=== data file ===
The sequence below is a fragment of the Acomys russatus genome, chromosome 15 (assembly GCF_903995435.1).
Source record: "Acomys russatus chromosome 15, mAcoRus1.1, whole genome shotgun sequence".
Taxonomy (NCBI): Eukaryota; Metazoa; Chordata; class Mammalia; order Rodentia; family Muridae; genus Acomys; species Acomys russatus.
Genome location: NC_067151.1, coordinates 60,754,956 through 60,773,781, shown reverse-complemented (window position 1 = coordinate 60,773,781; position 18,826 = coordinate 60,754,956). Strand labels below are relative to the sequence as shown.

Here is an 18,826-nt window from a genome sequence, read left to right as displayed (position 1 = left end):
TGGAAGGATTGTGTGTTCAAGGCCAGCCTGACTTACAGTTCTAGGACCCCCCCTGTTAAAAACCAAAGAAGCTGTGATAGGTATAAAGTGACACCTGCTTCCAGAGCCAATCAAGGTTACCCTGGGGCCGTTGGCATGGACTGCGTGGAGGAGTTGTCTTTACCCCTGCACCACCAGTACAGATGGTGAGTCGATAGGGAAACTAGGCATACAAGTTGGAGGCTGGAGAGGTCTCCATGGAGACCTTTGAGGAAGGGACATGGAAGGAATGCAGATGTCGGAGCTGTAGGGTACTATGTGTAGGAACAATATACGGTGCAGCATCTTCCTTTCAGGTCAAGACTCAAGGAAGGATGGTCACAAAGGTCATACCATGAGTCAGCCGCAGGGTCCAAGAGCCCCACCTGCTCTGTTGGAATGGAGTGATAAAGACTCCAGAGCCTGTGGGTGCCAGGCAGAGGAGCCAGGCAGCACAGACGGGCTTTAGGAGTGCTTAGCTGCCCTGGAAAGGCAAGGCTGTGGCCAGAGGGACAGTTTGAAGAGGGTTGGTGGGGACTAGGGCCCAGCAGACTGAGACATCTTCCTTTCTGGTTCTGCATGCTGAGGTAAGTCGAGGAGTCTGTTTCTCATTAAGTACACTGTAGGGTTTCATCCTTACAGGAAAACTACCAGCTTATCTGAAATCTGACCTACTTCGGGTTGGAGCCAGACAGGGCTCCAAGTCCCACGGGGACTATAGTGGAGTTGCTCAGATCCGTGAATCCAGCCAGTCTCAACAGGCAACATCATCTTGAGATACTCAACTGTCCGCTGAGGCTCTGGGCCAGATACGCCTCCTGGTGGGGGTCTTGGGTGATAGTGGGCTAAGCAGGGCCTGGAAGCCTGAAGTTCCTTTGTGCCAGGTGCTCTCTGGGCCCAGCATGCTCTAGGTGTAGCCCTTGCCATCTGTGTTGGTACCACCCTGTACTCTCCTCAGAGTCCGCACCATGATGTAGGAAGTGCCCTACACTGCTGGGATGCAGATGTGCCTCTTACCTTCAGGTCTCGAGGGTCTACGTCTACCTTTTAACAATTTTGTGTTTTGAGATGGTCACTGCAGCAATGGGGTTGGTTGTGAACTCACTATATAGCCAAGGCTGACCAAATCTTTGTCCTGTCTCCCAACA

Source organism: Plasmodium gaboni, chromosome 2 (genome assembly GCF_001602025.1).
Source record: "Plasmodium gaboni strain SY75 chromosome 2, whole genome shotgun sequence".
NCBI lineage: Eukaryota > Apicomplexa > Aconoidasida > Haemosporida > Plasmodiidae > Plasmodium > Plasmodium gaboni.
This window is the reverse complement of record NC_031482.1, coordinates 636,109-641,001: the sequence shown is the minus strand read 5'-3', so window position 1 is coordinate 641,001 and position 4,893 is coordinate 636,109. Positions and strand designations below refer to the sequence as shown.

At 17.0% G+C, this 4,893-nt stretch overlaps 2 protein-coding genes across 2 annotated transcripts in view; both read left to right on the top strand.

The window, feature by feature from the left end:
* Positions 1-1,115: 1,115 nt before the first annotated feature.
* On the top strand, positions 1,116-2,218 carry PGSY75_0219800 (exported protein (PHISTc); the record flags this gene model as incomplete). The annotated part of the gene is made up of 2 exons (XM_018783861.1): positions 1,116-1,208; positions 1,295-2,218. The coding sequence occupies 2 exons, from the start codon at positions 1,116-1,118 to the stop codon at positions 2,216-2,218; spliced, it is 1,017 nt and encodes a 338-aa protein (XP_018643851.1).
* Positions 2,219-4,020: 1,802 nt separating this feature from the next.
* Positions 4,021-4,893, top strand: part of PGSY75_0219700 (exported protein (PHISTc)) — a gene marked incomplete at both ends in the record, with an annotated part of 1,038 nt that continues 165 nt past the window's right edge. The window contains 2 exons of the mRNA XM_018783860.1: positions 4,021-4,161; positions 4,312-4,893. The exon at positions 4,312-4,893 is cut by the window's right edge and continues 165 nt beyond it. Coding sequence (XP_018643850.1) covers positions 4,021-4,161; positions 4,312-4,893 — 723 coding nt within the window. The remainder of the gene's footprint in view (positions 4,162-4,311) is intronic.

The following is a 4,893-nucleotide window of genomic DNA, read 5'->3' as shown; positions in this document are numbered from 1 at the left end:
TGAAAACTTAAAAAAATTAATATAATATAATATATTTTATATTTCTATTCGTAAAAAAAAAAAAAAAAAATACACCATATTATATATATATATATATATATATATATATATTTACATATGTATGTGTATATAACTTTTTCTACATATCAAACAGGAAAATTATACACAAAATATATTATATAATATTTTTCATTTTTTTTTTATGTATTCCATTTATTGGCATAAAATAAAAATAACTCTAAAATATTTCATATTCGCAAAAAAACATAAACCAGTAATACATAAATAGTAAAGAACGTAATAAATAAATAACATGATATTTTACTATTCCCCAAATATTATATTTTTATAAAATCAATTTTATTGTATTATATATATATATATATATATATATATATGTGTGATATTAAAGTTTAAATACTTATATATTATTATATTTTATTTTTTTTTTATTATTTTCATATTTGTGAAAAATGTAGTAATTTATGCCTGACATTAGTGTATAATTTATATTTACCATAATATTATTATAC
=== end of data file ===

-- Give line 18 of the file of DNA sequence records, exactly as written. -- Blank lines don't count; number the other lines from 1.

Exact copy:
TGAAAACTTAAAAAAATTAATATAATATAATATATTTTATATTTCTATTCGTAAAAAAAAAAAAAAAAAATACACCATATTATATATATATATATATATATATATATATATTTACATATGTATGTGTATATAACTTTTTCTACATATCAAACAGGAAAATTATACACAAAATATATTATATAATATTTTTCATTTTTTTTTTATGTATTCCATTTATTGGCATAAAATAAAAATAACTCTAAAATATTTCATATTCGCAAAAAAACATAAACCAGTAATACATAAATAGTAAAGAACGTAATAAATAAATAACATGATATTTTACTATTCCCCAAATATTATATTTTTATAAAATCAATTTTATTGTATTATATATATATATATATATATATATATATGTGTGATATTAAAGTTTAAATACTTATATATTATTATATTTTATTTTTTTTTTATTATTTTCATATTTGTGAAAAATGTAGTAATTTATGCCTGACATTAGTGTATAATTTATATTTACCATAATATTATTATAC